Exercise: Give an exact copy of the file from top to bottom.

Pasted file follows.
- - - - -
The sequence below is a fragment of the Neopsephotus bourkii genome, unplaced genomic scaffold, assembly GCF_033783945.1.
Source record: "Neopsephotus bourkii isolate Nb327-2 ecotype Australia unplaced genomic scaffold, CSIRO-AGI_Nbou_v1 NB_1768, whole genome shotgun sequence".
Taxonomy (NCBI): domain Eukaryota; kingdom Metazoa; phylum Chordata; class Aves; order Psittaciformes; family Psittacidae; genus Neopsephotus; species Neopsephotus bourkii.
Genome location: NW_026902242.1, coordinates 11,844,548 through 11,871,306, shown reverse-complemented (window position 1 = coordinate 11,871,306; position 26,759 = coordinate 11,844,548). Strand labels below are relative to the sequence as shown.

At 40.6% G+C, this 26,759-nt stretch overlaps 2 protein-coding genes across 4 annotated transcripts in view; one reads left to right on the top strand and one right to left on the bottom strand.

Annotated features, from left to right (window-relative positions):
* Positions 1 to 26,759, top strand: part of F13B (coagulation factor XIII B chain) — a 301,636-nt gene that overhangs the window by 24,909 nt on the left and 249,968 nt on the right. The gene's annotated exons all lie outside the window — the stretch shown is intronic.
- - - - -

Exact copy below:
The sequence below is a fragment of the Neopsephotus bourkii genome, unplaced genomic scaffold, assembly GCF_033783945.1.
Source record: "Neopsephotus bourkii isolate Nb327-2 ecotype Australia unplaced genomic scaffold, CSIRO-AGI_Nbou_v1 NB_1768, whole genome shotgun sequence".
Taxonomy (NCBI): domain Eukaryota; kingdom Metazoa; phylum Chordata; class Aves; order Psittaciformes; family Psittacidae; genus Neopsephotus; species Neopsephotus bourkii.
Genome location: NW_026902242.1, coordinates 11,844,548 through 11,871,306, shown reverse-complemented (window position 1 = coordinate 11,871,306; position 26,759 = coordinate 11,844,548). Strand labels below are relative to the sequence as shown.

At 40.6% G+C, this 26,759-nt stretch overlaps 2 protein-coding genes across 4 annotated transcripts in view; one reads left to right on the top strand and one right to left on the bottom strand.

Annotated features, from left to right (window-relative positions):
* Positions 1 to 26,759, top strand: part of F13B (coagulation factor XIII B chain) — a 301,636-nt gene that overhangs the window by 24,909 nt on the left and 249,968 nt on the right. The gene's annotated exons all lie outside the window — the stretch shown is intronic.